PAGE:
Consent and Context: They are about to change the way we do IT. This is not only about security, where context already is of growing relevance. It is about the way we have to construct most applications and services, particularly the ones dealing with consumer-related data and PII in the broadest sense. Consent and context have consequences. Applications must be constructed such that these consequences can be taken.
Imagine the EU comes up with tighter privacy regulations in the near future. Imagine you are a service provider or organization dealing with customers in various locations. Imagine your customers being more willing to share data – consent with sharing – when they remain in control of data. Imagine that what Telcos must already do, e.g. in at least some EU countries, becoming mandatory for other industries and countries: Handing over customer data to other Telcos and “forgetting” about large parts of that data rapidly.
There are many different scenarios where regulatory changes or changing expectations of customers mandate changes in applications. Consent (and regulations) increasingly control application behavior.
On the other hand, there is context. Mitigating risks is tightly connected to understanding the user context and acting accordingly. The days of black and white security are past. Depending on the context, an authenticated user might be authorized to do more or less.
Simply said: Consent and context have – must mandatorily have – consequences in application behavior. Thus, application (and this includes cloud services) design must take consent and context into account. Consent is about following the principles of Privacy by Design. An application designed for privacy can be opened up if the users or regulations allow. This is quite easy, when done right. Far easier than, for example, adapting an application to tightening privacy regulations. Context is about risk-based authentication and authorization or, in a broader view, APAM (Adaptive, Policy-based Access Management). Again, if an application is designed for adaptiveness, it easily can react to changing requirements. An application with static security is hard to change.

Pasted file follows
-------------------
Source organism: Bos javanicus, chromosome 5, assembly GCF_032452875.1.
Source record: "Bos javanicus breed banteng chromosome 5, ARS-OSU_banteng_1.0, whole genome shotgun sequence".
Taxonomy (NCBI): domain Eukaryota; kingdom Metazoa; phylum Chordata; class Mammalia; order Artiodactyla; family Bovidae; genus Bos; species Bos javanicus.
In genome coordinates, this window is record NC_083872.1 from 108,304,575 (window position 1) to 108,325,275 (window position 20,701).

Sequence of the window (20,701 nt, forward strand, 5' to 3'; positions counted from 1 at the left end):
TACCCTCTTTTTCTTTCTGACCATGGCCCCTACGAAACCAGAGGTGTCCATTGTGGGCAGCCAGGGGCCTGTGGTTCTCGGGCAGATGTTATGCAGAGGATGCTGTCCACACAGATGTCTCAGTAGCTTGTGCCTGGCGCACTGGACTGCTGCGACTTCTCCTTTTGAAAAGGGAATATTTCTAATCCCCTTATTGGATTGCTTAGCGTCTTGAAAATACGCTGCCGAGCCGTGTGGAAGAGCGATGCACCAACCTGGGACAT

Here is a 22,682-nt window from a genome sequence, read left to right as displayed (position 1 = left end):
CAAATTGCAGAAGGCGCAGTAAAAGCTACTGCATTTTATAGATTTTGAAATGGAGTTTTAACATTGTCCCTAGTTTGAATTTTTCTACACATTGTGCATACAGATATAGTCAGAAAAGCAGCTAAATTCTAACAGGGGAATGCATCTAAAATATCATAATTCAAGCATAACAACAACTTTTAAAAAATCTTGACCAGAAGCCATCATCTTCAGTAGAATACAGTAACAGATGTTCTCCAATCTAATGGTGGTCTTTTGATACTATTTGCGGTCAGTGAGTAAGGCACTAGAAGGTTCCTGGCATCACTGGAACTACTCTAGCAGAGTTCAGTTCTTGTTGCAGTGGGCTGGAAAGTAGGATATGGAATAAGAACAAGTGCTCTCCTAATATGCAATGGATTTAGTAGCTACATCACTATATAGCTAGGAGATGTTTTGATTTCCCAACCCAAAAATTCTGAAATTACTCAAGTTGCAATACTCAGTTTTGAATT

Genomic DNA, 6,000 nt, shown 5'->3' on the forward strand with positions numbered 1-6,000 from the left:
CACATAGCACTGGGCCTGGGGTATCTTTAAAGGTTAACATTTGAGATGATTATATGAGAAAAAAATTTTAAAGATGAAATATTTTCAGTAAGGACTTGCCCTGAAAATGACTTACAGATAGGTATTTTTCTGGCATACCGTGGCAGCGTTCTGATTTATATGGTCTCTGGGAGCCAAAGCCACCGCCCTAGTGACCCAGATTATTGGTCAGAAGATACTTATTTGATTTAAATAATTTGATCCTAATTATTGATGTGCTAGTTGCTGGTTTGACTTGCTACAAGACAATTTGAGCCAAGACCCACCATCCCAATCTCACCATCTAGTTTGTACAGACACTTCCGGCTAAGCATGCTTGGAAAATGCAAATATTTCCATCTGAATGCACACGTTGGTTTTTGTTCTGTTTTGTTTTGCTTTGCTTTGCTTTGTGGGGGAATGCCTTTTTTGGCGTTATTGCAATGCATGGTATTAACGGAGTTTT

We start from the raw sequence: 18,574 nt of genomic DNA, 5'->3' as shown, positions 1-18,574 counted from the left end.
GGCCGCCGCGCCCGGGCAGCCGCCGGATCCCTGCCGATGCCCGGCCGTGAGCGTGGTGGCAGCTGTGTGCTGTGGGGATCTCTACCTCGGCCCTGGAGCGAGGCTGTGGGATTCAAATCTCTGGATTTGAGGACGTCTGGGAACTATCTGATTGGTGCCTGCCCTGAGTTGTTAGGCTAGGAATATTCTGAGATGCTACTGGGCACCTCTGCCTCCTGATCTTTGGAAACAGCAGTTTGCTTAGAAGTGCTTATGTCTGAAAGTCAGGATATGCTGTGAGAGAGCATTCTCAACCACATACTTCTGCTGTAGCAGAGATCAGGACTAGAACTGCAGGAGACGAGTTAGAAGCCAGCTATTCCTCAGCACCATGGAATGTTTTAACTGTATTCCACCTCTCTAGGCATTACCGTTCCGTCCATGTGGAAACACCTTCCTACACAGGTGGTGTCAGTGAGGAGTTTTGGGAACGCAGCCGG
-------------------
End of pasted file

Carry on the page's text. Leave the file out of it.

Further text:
Understanding Consent, Context, and Consequences can save organizations – software companies, cloud service providers, and any organization developing its own software – a lot of money. And it’s not only about cost savings, but agility – flexible software makes business more agile and resilient to changes and increases time-to-market.
The more elderly amongst us might remember a family of portable, magnetic disk based storage media, with typical capacities ranging from 320 KB to 1.44 MB, called Floppy Disc. These were introduced in the early 1970s then faced their decline in the late 1990s, with today’s generation of Digital Natives most probably not having seen this type of media in the wild.